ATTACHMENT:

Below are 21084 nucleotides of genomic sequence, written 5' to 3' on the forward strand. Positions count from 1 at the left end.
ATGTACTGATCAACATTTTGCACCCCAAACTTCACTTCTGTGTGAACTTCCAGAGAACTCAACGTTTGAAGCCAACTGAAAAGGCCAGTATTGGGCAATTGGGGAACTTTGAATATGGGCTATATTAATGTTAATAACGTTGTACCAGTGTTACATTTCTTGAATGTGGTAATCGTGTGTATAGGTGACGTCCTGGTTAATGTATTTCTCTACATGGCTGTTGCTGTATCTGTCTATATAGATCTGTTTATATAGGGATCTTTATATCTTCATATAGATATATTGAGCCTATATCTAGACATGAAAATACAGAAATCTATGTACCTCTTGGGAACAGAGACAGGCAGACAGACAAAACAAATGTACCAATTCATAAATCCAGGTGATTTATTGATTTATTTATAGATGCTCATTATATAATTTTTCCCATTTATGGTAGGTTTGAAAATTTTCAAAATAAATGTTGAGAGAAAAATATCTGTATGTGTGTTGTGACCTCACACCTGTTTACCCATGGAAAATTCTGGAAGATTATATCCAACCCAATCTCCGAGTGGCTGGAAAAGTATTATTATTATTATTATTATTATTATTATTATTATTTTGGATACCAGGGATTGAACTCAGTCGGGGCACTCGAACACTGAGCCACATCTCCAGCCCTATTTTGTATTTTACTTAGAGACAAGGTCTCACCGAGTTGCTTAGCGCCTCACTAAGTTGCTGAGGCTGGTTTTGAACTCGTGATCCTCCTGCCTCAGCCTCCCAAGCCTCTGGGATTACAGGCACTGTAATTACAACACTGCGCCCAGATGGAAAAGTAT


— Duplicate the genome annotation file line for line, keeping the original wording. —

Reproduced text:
Below are 21084 nucleotides of genomic sequence, written 5' to 3' on the forward strand. Positions count from 1 at the left end.
ATGTACTGATCAACATTTTGCACCCCAAACTTCACTTCTGTGTGAACTTCCAGAGAACTCAACGTTTGAAGCCAACTGAAAAGGCCAGTATTGGGCAATTGGGGAACTTTGAATATGGGCTATATTAATGTTAATAACGTTGTACCAGTGTTACATTTCTTGAATGTGGTAATCGTGTGTATAGGTGACGTCCTGGTTAATGTATTTCTCTACATGGCTGTTGCTGTATCTGTCTATATAGATCTGTTTATATAGGGATCTTTATATCTTCATATAGATATATTGAGCCTATATCTAGACATGAAAATACAGAAATCTATGTACCTCTTGGGAACAGAGACAGGCAGACAGACAAAACAAATGTACCAATTCATAAATCCAGGTGATTTATTGATTTATTTATAGATGCTCATTATATAATTTTTCCCATTTATGGTAGGTTTGAAAATTTTCAAAATAAATGTTGAGAGAAAAATATCTGTATGTGTGTTGTGACCTCACACCTGTTTACCCATGGAAAATTCTGGAAGATTATATCCAACCCAATCTCCGAGTGGCTGGAAAAGTATTATTATTATTATTATTATTATTATTATTATTATTTTGGATACCAGGGATTGAACTCAGTCGGGGCACTCGAACACTGAGCCACATCTCCAGCCCTATTTTGTATTTTACTTAGAGACAAGGTCTCACCGAGTTGCTTAGCGCCTCACTAAGTTGCTGAGGCTGGTTTTGAACTCGTGATCCTCCTGCCTCAGCCTCCCAAGCCTCTGGGATTACAGGCACTGTAATTACAACACTGCGCCCAGATGGAAAAGTAT